The calls of egrets that nest in trees within Google's Mountain View headquarters are louder than the shuttle buses and bikes that pass through campus.
If the migration patterns of egrets at the colony are any indication, more voices will soon join those that are already there.
Six orphaned snowy egrets were released at Charleston Slough on Tuesday, July 15, at the end of a rehabilitation effort that began soon after they fell from trees on the campus earlier this year.
The egrets' release was a collaborative endeavor between city of Mountain View officials, the Santa Clara Valley Audubon Society and the Wildlife Center of Silicon Valley.
According to the Audubon chapter's executive director, Stephanie Ellis, over 40 egret nests are in trees along Shorebird Way within Google headquarters. Mountain View city biologist Philip Higgins said the population is regionally significant and one of the largest within the southern Bay Area.
According to Higgins, both snowy egrets and great egrets have taken up residence at the aptly named Shorebird Way for at least nine years. They typically arrive around March at the beginning of their nesting season and leave around August at the season's conclusion. Snowy egrets have yellow feet and black beaks; great egrets have black feet and yellow beaks and are generally bigger than snowy egrets.
Since the beginning of June, 15 egrets have reportedly been rescued after falling from their nests at the Shorebird Way colony. According to Ellis, many of the falls result from sibling fratricide, in which the older, more robust egret chicks push their younger and weaker siblings out of the nests. Ellis said that sibling fratricide is a natural behavior, given the limited availability of food.
"It ensures that at least some of your chicks will survive rather than having to feed them all at once because they're developing," Ellis said.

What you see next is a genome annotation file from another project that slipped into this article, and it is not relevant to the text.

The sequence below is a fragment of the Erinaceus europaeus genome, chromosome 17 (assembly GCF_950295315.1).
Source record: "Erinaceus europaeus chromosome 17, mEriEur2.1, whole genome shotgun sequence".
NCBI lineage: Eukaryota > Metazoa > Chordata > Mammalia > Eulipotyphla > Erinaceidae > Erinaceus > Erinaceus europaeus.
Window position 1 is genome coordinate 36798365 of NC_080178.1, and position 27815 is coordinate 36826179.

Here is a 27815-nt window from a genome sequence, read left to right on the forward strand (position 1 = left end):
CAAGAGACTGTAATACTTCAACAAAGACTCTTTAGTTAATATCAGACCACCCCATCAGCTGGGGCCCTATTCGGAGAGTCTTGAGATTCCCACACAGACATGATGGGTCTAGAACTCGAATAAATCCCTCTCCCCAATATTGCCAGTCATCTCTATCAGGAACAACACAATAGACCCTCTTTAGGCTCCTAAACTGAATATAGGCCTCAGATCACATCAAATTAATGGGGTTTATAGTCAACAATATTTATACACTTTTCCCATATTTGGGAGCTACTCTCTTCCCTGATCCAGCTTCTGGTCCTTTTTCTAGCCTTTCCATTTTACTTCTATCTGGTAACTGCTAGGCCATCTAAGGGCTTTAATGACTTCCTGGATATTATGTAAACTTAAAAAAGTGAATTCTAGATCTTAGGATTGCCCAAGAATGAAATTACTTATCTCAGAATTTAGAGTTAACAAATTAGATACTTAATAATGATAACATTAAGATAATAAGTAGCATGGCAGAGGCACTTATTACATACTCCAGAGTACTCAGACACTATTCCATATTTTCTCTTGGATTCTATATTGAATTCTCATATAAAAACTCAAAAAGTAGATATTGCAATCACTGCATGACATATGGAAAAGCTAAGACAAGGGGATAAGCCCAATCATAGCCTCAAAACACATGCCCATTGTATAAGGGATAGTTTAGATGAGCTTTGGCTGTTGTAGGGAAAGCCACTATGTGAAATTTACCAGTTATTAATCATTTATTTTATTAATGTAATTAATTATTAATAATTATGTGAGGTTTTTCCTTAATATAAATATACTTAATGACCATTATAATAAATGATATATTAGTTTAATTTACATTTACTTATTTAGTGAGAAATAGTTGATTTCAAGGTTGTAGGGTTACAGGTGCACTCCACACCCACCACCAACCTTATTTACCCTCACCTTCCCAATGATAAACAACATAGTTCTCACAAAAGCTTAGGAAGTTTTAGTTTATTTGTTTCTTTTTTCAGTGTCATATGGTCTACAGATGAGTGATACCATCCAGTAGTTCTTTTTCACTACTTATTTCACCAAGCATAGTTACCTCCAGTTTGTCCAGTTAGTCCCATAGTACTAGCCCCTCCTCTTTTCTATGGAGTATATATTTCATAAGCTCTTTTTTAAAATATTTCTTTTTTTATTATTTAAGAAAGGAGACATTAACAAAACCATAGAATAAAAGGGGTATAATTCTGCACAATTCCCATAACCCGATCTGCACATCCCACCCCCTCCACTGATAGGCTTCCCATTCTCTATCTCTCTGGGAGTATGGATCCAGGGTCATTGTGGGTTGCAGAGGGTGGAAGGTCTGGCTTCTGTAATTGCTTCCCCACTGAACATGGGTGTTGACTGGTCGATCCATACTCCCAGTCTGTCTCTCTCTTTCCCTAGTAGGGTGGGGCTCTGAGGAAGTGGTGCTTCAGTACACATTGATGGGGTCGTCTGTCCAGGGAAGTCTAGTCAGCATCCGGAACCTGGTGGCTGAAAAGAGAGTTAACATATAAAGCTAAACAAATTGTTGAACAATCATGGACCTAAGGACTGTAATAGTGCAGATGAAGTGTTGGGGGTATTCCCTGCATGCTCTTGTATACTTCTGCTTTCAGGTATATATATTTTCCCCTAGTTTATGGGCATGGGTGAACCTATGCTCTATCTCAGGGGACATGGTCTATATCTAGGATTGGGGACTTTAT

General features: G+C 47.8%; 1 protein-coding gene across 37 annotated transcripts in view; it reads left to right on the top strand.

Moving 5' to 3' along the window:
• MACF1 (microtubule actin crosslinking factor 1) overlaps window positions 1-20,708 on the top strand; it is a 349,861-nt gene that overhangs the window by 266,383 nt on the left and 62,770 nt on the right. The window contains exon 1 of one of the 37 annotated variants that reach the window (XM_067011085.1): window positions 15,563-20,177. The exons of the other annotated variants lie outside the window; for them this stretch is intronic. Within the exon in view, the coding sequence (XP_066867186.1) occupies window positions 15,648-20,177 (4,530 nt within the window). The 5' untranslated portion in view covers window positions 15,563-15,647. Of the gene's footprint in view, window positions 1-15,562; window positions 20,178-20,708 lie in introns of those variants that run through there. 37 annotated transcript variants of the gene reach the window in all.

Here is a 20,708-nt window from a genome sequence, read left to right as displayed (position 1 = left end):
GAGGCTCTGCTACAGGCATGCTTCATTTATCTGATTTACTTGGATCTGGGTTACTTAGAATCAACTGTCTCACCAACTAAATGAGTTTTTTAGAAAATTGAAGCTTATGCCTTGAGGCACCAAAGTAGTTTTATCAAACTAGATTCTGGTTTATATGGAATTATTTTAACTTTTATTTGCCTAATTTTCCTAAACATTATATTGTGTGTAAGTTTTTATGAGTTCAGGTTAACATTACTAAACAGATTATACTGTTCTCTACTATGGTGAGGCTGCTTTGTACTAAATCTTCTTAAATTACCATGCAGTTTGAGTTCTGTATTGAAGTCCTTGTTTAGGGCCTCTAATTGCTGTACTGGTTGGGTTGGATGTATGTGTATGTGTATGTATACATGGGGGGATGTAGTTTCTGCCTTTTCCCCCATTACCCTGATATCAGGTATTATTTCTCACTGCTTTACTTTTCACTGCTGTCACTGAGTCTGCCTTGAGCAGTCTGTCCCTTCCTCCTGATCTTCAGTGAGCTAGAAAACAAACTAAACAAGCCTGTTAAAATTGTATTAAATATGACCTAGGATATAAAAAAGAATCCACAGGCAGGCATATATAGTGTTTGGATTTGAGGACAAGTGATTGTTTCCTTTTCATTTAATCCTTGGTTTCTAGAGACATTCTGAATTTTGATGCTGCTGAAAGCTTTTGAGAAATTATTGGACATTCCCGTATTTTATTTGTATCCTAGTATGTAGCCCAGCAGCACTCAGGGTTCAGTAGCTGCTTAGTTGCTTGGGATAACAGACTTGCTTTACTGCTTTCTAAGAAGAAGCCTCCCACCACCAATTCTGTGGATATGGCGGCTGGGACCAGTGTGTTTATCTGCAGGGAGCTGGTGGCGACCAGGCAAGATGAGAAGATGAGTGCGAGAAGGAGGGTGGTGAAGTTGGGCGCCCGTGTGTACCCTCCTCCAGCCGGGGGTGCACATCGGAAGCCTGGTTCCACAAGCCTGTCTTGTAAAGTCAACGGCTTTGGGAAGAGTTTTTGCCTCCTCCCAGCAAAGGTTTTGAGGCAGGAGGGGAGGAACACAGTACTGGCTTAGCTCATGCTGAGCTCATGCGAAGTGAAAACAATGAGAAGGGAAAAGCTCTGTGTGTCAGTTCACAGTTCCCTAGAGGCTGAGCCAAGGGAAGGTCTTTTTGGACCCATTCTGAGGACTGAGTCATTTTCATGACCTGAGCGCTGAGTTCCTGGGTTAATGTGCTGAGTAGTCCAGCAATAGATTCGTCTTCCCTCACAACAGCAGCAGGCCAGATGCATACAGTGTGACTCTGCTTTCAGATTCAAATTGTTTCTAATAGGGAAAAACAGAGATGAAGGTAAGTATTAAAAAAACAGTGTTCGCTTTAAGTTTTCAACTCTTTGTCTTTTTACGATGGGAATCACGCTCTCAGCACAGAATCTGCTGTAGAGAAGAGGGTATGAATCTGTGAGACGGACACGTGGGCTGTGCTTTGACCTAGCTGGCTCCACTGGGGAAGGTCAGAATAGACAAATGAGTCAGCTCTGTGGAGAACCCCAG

Google officials who spot fallen egrets notify city officials, who, with Audubon representatives, determine whether the egrets can stay on site or require rehabilitation.
"If they're uninjured and they can fly, we leave them alone," Higgins said.
If the egrets are young, injured or otherwise vulnerable, either the Silicon Valley Animal Control Authority, Wildlife Emergency Service or the Audubon Society transport the birds to Wildlife Center.
At the Wildlife Center, it's determined whether the egrets can be nursed back to health. Of the 15 rescued egrets, two have been humanely euthanized, according to wildlife rehabilitation supervisor Ashley Kinney.
After employees check them for any parasites, the egrets are transferred to a confined area. The center provides medical support the egrets and staff ensure they develop the ability to fly, scavenge and hunt live prey on their own.
"We want them to be fully self-sufficient before we release them," Kinney said.
According to Ellis, the six egrets released last week had temporary bands attached to their legs that will wear down over time.
"Most of the wild population is not banded," Ellis said. "Just to be able to track these individuals as individuals will tell us a lot."
Higgins said that many of the injured egrets city officials pick up suffer broken legs or wings, and that the concrete underneath the trees poses a serious safety hazard. Kinney said that most of the egrets taken to the wildlife center are too young to care for themselves.
"The majority of the egrets that come in are orphaned and only a small percentage are actually injured," Kinney said.
As of July 22, seven egrets remain at the Wildlife Center, according to Kinney. Kinney said she expected more egrets rescued from the Shorebird Way colony to arrive shortly, and she hopes to release more rehabilitated egrets within the next few weeks to make room. Some egrets get transferred to International Bird Rescue Research Center for this reason.
Earlier this year, Google and city of Mountain View officials agreed to close a section of Shorebird Way to motor vehicles at the recommendation of Audubon Society environmental advocate Shani Kleinhaus, according to Ellis. The closure came as a result of concerns that motor vehicles could run over fallen egrets, killing them, injuring drivers and damaging vehicles. Higgins said that one egret at the colony was killed by a motor vehicle last year.
City officials said they hope to re-open the closed section of Shorebird Way in mid-August at the end of nesting season.
According to Higgins, it is unusual for egrets to nest in an urban area like Shorebird Way they typically nest in areas closer to water.
Ellis said she believes the egrets' choice of residence within Google headquarters is an exciting natural anomaly.
"I'm honestly thrilled that these birds nest in such an urban environment because it gives most people who don't even know what an egret is an opportunity to view them up close," she said.
More information about the Santa Clara Valley Audubon Society is at www.scvas.org, and more information about the Wildlife Center of Silicon Valley is at www.wcsv.org.